Arts & crafts, and my sad, embarrassing history with Photoshop.

I do strange things for fun.

In the last few days, when I haven’t been grading or planning for work, I’ve been playing with Photoshop, creating Beware the Hawk tee shirts for my Zazzle store, and then posting the link to my middle-of-the-night artwork to my Facebook page. 

Beware the Hawk

and texting myself, pretending to be one of my characters.

Bad graphic design is how I cheat on writing. I’ve been playing around with Photoshop ever since I got my hands on a copy in college. I still remember trying to figure out layers on random low-res photos of mournful-looking fairies I’d downloaded from the internet.* I may or may not have Photoshopped my own face into that ethereal crowd. Can’t recall whether I did or not.  Unfortunately, my college computer suffered a horrible death and we can ever know for sure. At any rate there is no evidence.

Making tee shirts gives me something creative to do when I’m mired in not-very-creative work. Also, fiddling around with Photoshop doesn’t suck the soul out of me like writing occasionally does. Don’t get me wrong. I love writing. My life feels complete when I’m writing well and often. But I can get very, very involved in it. It can be draining. And sometimes I need to do something else creative for a while; something that doesn’t matter to me so much. Something that I’m not really committed to. Like tee shirts with photos of my couch on them.

I should clarify something, though. I’m not actually trying to sell you folks anything. My posting tee shirt designs is less about trying to make money and more about showing off.

I am basically still a preschooler. These tee shirt designs are my macaroni arts and crafts projects, and I am holding them out as I smile gap-toothedly up at you, intoning the word “seeeeeeeeee?” And when I tire of that, I will bound off to play in the dirt.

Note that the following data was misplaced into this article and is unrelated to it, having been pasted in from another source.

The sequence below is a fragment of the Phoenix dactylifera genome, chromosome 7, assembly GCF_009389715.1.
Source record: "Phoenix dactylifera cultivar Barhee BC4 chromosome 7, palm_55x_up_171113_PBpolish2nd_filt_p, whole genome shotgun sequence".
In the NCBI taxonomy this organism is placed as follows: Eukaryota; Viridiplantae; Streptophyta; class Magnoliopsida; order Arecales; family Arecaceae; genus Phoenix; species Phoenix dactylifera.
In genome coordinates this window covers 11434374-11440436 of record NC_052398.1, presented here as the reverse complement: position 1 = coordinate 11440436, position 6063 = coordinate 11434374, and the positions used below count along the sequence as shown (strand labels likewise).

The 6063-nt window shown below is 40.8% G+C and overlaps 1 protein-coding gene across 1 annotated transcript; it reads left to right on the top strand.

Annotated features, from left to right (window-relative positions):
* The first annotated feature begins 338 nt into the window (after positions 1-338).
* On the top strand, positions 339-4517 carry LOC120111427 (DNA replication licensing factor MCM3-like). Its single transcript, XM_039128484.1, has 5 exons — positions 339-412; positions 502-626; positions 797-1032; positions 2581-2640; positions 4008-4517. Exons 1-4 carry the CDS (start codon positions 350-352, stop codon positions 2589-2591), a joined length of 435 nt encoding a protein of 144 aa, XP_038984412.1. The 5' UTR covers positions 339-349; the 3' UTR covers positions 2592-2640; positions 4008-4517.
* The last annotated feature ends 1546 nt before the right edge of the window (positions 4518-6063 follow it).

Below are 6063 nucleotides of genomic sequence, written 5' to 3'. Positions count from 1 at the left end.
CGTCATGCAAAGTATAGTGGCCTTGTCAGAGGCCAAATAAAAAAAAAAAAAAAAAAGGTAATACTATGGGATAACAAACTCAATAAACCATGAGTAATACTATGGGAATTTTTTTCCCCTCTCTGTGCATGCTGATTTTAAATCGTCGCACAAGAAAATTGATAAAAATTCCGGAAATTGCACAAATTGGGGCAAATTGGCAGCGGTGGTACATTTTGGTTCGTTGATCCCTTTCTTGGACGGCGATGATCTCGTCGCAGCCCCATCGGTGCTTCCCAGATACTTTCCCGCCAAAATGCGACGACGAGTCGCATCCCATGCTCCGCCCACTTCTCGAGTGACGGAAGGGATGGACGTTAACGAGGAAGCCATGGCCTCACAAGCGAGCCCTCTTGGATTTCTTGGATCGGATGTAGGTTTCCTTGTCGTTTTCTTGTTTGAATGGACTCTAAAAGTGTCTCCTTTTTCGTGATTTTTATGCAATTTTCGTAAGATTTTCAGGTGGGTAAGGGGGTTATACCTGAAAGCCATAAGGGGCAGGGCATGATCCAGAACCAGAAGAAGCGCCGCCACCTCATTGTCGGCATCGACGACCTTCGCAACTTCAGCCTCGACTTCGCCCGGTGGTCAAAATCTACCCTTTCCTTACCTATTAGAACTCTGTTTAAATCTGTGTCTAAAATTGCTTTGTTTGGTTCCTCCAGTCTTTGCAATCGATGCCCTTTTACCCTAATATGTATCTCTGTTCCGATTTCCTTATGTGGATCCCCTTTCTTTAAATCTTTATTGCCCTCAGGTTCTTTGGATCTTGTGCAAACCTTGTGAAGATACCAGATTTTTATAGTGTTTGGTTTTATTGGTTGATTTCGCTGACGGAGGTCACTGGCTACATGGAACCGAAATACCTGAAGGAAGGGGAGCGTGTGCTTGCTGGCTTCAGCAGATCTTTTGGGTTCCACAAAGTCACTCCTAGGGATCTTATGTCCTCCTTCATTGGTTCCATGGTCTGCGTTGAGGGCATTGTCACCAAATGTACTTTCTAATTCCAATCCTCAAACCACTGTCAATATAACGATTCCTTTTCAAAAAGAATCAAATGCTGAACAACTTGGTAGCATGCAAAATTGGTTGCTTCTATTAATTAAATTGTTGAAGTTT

It’s the new Play-Doh sculpture.

And that sort of attention-seeking is what the internet is all about.

Also, you never know; someone might want to buy a tee shirt with a photo of my couch on it. If so, who am I to withhold such an item?

*I went through a very unfortunate pixie-and-fairy phase in college, closely followed by a much more unfortunate vampires-and-goth phase. Luckily the two phases flew by in an eight-month blur of candles, heavy eyeliner and bad wardrobe choices.

’90s nostalgia, or, when good people make bad purchases.

I’m sort of annoyed with myself about this. Last night, I spent money I don’t have on this dress.

Why? Because it wasn’t too expensive and the site offered free shipping, sure. But mostly because it recalled the mid-’90s. It looks like a costume from “My So-Called Life,” or something that the lead singer of the Cranberries would have worn.

That’s ridiculous, because I didn’t even like “My So-Called Life” or the Cranberries in the ’90s. In fact, I didn’t really enjoy the mid-’90s at all.

I was in high school, and I was so very, very bad at high school. I was awkward,  I was sheltered, and I was just becoming aware that there was a world outside my own small life.

That world was both terrifying and intriguing. It was like Shakespeare’s Green World, a land of fairies, magic and danger  As a teen, I had no idea how to get out of my own world and into that one, and I was keenly aware that I was missing out. Things were happening out there. Things I would have enjoyed.

In short, I felt the way our poor neutered cat does when we don’t let him outside.

Yet I’m always drawn back to that era. I love the music. I love the flat hairstyles. I love the slouchy hobo-chic clothes. I love the ugly, ugly shoes. I remember, in 1993,  looking at an ad in Vogue Magazine. Featured was an anorexic-looking model wearing a shapeless gray dress and unlaced combat boots. Her only accessory was a plastic barrette, which was sliding out of her limp bob toward the floor. And my 15-year-old self thought, “That is so classic. It will never go out of style.”

Dear God. I just bought a dress that recalls that ad.

Chris Rock had a theory about this. He said that we all have a soft spot for the music (or fashion, or whatever) that emerged when we were first getting laid. That exact explanation doesn’t apply to me. I spent my high school years doing homework, chores, working at a vacuum shop and attending CCD. Still, Rock is onto something. Maybe people are always nostalgic for the era when they first became aware of the world.

Maybe when people try to bring back the fashions and music of their youth , they’re actually looking for a do-over of sorts. Maybe they are trying  – as adults – to get a taste of an era they couldn’t quite grasp when they were teenagers.

Maybe, on some level, I believe that this dress is my do-over.

It’s still ridiculous. I have no idea where I’m going to wear the thing. But maybe I’ll at least get some sweet combat boots to wear with it. I always wanted a pair of those.